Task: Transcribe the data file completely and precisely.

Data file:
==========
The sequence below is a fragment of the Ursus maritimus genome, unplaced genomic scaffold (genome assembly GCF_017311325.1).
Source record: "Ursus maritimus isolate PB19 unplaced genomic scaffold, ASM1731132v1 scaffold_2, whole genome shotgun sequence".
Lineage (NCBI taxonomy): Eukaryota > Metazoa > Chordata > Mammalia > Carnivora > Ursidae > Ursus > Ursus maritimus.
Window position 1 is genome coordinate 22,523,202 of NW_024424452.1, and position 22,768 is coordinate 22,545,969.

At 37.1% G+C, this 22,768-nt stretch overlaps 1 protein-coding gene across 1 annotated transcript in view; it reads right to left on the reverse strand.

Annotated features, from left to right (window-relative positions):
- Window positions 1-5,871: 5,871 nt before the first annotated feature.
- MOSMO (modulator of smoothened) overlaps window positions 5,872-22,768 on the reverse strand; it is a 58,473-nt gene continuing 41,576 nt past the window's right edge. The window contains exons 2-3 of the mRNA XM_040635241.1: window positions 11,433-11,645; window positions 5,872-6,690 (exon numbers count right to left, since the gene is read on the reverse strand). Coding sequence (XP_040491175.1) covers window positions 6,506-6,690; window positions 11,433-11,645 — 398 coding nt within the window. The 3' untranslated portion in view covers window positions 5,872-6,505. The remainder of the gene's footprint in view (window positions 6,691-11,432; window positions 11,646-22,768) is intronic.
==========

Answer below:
The sequence below is a fragment of the Ursus maritimus genome, unplaced genomic scaffold (genome assembly GCF_017311325.1).
Source record: "Ursus maritimus isolate PB19 unplaced genomic scaffold, ASM1731132v1 scaffold_2, whole genome shotgun sequence".
Lineage (NCBI taxonomy): Eukaryota > Metazoa > Chordata > Mammalia > Carnivora > Ursidae > Ursus > Ursus maritimus.
Window position 1 is genome coordinate 22,523,202 of NW_024424452.1, and position 22,768 is coordinate 22,545,969.

At 37.1% G+C, this 22,768-nt stretch overlaps 1 protein-coding gene across 1 annotated transcript in view; it reads right to left on the reverse strand.

Annotated features, from left to right (window-relative positions):
- Window positions 1-5,871: 5,871 nt before the first annotated feature.
- MOSMO (modulator of smoothened) overlaps window positions 5,872-22,768 on the reverse strand; it is a 58,473-nt gene continuing 41,576 nt past the window's right edge. The window contains exons 2-3 of the mRNA XM_040635241.1: window positions 11,433-11,645; window positions 5,872-6,690 (exon numbers count right to left, since the gene is read on the reverse strand). Coding sequence (XP_040491175.1) covers window positions 6,506-6,690; window positions 11,433-11,645 — 398 coding nt within the window. The 3' untranslated portion in view covers window positions 5,872-6,505. The remainder of the gene's footprint in view (window positions 6,691-11,432; window positions 11,646-22,768) is intronic.